Thinner skin/less pith?  Limes will turn brown, but the skin just dries out.  'Baby' lemons tend to have thinner skin too.  Thicker pith may retain moisture & sustain life better?

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14 minutes ago, pastrygirl said:

 

Thinner skin/less pith?  Limes will turn brown, but the skin just dries out.  'Baby' lemons tend to have thinner skin too.  Thicker pith may retain moisture & sustain life better?

 

I'd say limes have less pith.  Could it be a difference in pH?

 

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4 hours ago, JoNorvelleWalker said:

I'd say limes have less pith.

 

That's what I meant.  That the fluffy damp thicker pith of lemons and oranges is a better media on which grow mold etc.

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18 hours ago, JoNorvelleWalker said:

 

 

Topic of discussion:  why does Penicillium quickly despoil my lemon stash whereas I have never, ever, ever in my life experienced a rotten lime?

 

Of course, it has nothing to do with the fact that you run through limes much more quickly than lemons?   That penicillium hasn't a chance in your lime bowl.

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I'm going with the fluffy damp pith hypothesis. All I know is from experience. Lemons grow greenish gray mold and get softer. Limes just get hard as rocks when left to themselves. Very different.

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I agree there's a good argument for the thicker lemon pith providing a better barrier to the acidic juice vs limes and the acid should inhibit mold growth.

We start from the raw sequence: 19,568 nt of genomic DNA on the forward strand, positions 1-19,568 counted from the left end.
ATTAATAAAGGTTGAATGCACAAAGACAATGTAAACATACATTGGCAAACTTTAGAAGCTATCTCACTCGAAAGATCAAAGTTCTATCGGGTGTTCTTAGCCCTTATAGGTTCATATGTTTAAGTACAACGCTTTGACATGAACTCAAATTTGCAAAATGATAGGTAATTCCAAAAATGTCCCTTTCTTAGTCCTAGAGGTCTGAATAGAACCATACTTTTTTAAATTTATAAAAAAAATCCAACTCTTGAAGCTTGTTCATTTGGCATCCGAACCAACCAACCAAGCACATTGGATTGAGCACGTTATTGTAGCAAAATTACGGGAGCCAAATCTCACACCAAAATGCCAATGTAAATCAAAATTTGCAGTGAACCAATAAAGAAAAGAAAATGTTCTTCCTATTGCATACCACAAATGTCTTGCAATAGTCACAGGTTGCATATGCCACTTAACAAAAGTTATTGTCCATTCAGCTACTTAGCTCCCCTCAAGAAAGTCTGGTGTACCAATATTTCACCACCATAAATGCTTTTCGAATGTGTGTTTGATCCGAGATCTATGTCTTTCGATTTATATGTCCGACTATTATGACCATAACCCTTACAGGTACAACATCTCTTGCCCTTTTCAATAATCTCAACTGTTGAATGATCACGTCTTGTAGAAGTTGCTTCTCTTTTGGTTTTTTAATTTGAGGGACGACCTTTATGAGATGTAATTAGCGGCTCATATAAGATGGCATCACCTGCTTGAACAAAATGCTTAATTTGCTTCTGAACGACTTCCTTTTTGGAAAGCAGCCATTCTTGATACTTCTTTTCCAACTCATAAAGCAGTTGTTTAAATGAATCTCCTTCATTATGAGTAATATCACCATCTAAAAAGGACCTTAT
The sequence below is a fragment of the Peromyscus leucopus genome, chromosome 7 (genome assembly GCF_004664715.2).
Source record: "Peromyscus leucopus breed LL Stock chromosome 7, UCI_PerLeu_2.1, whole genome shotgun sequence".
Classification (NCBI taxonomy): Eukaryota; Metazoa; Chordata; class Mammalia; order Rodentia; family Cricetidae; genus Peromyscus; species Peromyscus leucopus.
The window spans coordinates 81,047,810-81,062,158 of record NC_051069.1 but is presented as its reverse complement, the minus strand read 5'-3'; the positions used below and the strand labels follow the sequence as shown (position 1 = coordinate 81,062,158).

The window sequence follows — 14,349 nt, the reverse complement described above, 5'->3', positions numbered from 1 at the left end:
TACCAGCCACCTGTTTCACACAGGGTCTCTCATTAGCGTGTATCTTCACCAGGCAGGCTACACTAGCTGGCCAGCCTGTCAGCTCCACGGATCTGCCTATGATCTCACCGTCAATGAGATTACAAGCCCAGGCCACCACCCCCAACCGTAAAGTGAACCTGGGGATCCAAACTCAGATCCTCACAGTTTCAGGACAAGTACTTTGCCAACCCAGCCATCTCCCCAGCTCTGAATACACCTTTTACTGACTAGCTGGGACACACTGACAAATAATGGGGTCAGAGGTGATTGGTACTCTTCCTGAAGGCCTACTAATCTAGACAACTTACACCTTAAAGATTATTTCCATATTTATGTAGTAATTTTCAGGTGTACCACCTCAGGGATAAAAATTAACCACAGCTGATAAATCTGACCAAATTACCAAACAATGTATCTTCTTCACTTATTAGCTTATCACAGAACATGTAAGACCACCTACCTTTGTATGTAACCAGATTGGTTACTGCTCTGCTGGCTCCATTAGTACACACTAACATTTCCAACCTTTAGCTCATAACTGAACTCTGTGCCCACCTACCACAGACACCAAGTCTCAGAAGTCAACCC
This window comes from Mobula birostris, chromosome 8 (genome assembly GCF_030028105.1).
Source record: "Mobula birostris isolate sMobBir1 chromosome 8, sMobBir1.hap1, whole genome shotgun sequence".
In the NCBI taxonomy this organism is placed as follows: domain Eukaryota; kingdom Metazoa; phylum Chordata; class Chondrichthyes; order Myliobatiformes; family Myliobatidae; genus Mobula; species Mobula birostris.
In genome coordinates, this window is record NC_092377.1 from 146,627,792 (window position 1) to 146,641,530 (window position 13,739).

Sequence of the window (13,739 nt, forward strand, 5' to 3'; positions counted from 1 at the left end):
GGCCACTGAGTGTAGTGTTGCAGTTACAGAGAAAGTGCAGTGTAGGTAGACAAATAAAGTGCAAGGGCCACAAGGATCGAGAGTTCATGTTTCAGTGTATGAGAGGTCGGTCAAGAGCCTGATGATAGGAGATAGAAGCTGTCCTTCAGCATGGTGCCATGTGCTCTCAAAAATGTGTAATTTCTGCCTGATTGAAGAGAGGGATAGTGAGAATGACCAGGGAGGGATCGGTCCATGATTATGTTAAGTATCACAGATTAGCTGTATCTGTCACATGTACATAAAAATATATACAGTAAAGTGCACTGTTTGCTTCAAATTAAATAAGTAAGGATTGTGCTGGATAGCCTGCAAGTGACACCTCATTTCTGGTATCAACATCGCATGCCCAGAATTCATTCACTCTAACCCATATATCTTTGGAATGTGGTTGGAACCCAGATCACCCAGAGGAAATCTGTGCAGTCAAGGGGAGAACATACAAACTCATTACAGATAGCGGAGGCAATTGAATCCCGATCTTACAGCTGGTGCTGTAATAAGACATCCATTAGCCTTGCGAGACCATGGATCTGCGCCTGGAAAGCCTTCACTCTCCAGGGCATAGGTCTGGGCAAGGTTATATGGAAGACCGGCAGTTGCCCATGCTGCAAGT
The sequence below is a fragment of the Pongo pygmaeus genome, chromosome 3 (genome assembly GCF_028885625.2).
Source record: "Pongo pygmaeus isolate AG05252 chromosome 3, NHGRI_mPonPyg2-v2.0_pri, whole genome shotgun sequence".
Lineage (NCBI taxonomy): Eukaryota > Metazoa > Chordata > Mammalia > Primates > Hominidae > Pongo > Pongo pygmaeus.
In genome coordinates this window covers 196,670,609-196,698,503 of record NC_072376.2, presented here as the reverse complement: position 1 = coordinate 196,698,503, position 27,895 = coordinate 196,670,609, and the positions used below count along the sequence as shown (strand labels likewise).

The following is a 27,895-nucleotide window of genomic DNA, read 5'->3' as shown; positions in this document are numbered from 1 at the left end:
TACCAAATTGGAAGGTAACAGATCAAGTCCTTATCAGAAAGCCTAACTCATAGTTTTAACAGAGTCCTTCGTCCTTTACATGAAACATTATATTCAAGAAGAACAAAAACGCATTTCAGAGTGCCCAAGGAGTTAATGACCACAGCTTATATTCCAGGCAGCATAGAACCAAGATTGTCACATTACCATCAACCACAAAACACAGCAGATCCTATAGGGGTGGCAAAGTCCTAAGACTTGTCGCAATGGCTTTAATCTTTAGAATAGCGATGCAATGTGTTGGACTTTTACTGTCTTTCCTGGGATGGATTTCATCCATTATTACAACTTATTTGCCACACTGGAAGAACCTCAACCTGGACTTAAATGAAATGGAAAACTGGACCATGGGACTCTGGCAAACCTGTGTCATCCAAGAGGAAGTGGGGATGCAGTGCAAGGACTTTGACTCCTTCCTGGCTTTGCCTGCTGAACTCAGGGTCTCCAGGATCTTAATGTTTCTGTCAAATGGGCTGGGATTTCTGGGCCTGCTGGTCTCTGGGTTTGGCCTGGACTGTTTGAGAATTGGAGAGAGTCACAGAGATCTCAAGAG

Additionally, your average lime sold in groceries is picked when quite underripe.  Most limes will turn yellow when completely ripe. At that point, they will be more sweet, juicy and also more prone to damage. I have a  lime tree, generally let them hang on the tree until fully ripe and I feel like I've had some go moldy when I've picked big batches to give away but I usually just pick what I need so maybe I'm misremembering the mold situation. 

 

I'm attempting to make some dried limes (black limes, Omani limes, limoo Omani, etc.) using the recipe in The Food of Oman.  I think smaller limes like Mexican limes or Key limes tend to be used for this vs the bigger Persian or Bearss limes that I have on my tree. It's only been about a week but no mold, so far. I threw in a couple of lemons and they're not moldy either but we'll see. 

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Regarding lemons (backyard tree):  I have only really experienced mold on stored lemons that were bruised/bounced/touched the ground.

I have found that untouched lemons with go soft, but not moldy.

Edited by lemniscate (log)